Five Steps to building a fortress of leaders

blogs Oct 10, 2013

Sports training isn’t about generalities. You’d never tell your team, “Just get the ball out there… somewhere.” Or say, “Don’t worry about the goalie. Just kick it within the vicinity.”

Without accuracy, without precision, there is no game. There is no goal, there is no team. More importantly, there is no win.

Leah Johnson, Head Women’s Volleyball Coach at Southern Illinois, felt concerned enough about the generalities surrounding leadership to get in touch with our team of experts at Positive Performance. Specifically, she wanted to know our opinions about:

  1. Leadership in athletics;
  2. Developing leaders within the team;
  3. The importance of strong leadership skills.

And we’re going to tell you precisely what we told her.  

Let’s get specific

Generic leadership training isn’t specific to the sports arena. Leadership tips are being passed around everywhere. From the mouths of retail managers to their employees, from counselors to parents in family management clinics, from business consultants to CEOs of huge corporations, from military officers to the enlisted, ‘leadership training’ is the ‘go to’ term.

Generalities are great… for the average-minded. But, when you need to get the most out of your players, it’s time to go even further.

A chain is only as strong as its weakest link, and a team is only as strong as the fortress it’s built.

Leadership IS important but let’s not get ahead of ourselves. Let’s not start building leadership without a proper foundation. After all, leadership is not simply about learning how to communicate effectively, nor is it merely people management, or being able to put the right person in the right place to achieve a predetermined goal.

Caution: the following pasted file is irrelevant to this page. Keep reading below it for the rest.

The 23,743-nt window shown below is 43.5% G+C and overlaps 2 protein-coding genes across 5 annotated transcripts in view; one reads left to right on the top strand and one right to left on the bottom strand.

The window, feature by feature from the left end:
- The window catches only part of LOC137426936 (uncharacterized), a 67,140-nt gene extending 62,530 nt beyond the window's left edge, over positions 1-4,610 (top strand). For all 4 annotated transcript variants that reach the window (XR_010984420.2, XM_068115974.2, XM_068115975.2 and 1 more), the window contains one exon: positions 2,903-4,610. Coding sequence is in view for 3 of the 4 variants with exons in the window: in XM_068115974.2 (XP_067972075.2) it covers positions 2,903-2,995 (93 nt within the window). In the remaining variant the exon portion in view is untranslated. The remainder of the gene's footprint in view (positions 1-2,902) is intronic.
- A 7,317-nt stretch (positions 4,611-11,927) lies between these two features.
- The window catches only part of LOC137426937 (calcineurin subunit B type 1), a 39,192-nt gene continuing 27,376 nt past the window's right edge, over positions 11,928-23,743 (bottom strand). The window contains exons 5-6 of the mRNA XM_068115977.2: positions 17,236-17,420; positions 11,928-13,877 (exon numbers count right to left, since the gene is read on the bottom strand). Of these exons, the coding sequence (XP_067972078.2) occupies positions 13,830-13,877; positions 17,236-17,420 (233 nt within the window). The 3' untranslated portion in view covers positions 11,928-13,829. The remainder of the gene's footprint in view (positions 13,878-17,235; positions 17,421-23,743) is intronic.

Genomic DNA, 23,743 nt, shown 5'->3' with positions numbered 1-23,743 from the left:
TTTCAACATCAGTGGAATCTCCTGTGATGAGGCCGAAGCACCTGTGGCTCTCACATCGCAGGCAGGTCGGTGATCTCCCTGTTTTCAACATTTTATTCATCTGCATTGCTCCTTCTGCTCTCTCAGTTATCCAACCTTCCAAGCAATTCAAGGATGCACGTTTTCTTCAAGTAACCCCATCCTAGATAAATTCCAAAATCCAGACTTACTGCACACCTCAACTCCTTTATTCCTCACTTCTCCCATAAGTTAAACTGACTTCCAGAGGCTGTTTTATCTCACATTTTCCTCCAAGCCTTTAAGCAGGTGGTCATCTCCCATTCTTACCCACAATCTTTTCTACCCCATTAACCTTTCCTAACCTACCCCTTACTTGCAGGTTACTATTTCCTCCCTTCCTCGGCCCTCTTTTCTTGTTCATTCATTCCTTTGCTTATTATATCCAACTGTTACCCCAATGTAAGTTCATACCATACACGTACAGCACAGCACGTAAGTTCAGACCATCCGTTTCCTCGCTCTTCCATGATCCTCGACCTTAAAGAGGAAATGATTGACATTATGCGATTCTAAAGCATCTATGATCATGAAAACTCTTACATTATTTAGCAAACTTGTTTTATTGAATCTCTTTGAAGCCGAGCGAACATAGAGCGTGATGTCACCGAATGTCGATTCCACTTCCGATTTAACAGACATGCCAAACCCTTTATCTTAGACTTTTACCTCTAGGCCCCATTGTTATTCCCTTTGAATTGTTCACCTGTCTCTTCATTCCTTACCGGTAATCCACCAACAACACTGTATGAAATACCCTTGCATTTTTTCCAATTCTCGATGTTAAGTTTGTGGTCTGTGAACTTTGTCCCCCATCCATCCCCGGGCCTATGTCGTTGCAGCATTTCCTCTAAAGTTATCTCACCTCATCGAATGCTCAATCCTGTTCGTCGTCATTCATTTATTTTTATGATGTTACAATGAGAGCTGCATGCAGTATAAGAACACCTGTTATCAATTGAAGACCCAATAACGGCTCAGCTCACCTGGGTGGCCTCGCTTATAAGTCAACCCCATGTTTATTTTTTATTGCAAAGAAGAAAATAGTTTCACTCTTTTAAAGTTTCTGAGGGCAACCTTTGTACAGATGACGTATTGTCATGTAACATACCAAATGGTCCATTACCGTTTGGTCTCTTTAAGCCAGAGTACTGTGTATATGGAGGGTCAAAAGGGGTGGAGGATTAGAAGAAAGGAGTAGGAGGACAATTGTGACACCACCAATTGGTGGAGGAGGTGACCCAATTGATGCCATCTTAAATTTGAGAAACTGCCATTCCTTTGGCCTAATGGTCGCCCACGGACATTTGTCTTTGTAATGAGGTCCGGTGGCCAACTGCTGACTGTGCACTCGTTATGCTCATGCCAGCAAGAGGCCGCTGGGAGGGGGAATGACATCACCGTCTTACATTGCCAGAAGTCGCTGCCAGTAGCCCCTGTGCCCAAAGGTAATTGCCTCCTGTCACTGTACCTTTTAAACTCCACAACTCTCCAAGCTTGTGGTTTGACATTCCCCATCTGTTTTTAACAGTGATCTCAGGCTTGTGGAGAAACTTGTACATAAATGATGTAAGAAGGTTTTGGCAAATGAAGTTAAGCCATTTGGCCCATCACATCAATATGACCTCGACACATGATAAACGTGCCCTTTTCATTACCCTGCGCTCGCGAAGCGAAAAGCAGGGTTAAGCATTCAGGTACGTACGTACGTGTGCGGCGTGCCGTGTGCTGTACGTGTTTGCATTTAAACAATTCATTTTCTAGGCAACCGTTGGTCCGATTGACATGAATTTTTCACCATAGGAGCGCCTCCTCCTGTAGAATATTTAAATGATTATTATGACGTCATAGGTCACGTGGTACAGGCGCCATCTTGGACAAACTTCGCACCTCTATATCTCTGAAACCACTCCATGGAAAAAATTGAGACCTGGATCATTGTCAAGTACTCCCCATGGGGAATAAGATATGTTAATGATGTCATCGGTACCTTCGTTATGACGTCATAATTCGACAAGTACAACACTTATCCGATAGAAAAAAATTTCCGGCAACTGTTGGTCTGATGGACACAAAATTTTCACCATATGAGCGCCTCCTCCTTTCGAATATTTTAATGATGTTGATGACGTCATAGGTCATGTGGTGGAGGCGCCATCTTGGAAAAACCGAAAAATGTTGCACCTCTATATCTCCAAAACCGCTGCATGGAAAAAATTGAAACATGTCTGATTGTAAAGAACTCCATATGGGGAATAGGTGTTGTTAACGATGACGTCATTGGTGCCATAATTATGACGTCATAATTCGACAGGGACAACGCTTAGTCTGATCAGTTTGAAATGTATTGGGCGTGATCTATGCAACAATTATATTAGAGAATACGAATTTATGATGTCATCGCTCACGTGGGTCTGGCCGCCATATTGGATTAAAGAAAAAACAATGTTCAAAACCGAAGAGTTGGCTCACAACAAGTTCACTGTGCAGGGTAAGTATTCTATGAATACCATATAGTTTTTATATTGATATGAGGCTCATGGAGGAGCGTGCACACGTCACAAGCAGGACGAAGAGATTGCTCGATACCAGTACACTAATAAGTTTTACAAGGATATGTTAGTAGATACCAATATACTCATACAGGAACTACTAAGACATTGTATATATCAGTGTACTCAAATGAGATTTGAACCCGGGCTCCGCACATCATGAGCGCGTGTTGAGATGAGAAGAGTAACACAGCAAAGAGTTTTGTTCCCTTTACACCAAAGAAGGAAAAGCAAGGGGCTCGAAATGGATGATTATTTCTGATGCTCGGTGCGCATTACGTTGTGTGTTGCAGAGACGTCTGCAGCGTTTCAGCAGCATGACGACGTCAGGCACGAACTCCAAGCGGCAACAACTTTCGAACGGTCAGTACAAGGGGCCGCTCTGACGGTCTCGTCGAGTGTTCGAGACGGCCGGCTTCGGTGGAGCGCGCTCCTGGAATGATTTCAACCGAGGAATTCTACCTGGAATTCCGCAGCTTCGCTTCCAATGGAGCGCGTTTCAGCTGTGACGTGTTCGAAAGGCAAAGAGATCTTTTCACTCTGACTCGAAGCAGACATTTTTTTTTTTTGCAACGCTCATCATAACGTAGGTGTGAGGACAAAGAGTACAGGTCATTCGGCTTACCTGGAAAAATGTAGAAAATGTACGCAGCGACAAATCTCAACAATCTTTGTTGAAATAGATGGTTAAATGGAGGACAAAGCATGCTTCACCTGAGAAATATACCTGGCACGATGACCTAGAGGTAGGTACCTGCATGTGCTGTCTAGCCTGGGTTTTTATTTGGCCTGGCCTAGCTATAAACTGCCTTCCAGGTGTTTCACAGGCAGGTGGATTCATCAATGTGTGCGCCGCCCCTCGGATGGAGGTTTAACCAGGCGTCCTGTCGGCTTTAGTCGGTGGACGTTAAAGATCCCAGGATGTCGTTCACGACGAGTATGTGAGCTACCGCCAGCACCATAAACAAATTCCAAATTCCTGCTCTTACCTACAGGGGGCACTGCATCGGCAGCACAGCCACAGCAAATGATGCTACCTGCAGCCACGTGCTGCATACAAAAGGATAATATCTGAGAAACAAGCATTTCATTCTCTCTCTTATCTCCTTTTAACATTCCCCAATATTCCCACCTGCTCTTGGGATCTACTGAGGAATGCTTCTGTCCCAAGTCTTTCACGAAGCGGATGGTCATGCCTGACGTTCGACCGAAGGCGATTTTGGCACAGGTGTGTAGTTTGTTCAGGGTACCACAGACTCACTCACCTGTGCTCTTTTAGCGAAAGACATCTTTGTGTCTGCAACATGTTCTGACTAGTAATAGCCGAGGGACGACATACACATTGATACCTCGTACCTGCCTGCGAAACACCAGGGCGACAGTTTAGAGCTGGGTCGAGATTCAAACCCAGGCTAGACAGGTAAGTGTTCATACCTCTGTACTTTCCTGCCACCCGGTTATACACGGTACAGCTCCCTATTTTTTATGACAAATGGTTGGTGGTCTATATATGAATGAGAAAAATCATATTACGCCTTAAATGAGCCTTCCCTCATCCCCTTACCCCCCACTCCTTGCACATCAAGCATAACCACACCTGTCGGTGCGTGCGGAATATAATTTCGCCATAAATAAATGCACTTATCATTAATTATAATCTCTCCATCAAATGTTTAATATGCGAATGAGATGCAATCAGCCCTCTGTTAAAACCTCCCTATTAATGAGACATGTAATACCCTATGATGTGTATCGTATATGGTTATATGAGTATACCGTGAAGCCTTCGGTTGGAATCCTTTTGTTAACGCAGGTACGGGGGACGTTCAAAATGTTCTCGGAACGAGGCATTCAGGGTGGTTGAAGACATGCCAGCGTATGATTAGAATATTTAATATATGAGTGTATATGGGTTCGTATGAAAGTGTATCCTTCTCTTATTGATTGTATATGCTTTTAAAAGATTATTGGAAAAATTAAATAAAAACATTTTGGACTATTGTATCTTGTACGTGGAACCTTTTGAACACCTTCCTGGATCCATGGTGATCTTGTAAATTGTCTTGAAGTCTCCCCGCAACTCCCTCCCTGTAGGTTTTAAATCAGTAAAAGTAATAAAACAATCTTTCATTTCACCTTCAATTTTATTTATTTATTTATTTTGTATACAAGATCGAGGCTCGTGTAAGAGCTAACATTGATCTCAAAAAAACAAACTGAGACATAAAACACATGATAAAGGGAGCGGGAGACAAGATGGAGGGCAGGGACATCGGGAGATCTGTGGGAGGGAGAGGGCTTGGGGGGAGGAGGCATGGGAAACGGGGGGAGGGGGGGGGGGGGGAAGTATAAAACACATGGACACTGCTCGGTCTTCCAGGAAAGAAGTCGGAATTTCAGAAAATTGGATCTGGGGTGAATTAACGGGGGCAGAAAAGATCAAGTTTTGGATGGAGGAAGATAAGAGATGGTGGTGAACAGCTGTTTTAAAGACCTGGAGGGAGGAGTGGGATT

Leadership is really about one thing: strength. More specifically, mental strength.

A leader lacking strength lacks belief, and a team cannot gather behind a leader who does not believe in him/herself.

Can you imagine the Revolutionary armies gathering behind a timid George Washington? Or a meek FDR guiding the United States through World War Two?

Don’t get me wrong. Conventional leadership training—which builds communication, confidence, responsibility, people management, and motivational skills, among other things—is important. Many successful team captains, managers, and coaches out in the field use skills taught by conventional leadership training to effectively guide their teams on and off the playing field . But I think too often we, as professionals and as people, forget that leadership is built on INTERNAL FORTITUDE, not external strength.

Imagine this very common scenario:

You have a 22-year-old senior captain with low or inconsistent self-confidence. While she helps your team in innumerable physical ways, what you really need is some leadership. You need SOMEONE to step up. The problem is, while this athlete has the best intentions, you can see from the way she interacts with teammates and how she handles stress that she is inadequately equipped with the mental skills needed to:

  • Handle strong competitive pressure
  • Deal with team and personal failures
  • Lead your team on the field or court

Frankly, while “leadership training” is the go-to default for many coaches and while this player may benefit from that kind of training in some small ways… this athlete simply doesn’t need leadership training right now!

What she needs first is the mental skills to build a solid sense of self upon.

Resilience. Mental Toughness. Confidence. Call it what you will, but without it your team will fail in places that can’t be mended by more reps, more practice, more gym time, or more games. It’s an internal issue resulting in an external problem. And, being internal, an internal remedy is the only answer. That remedy is building up mental skills.

And, at Positive Performance, we’re pros at building mental toughness.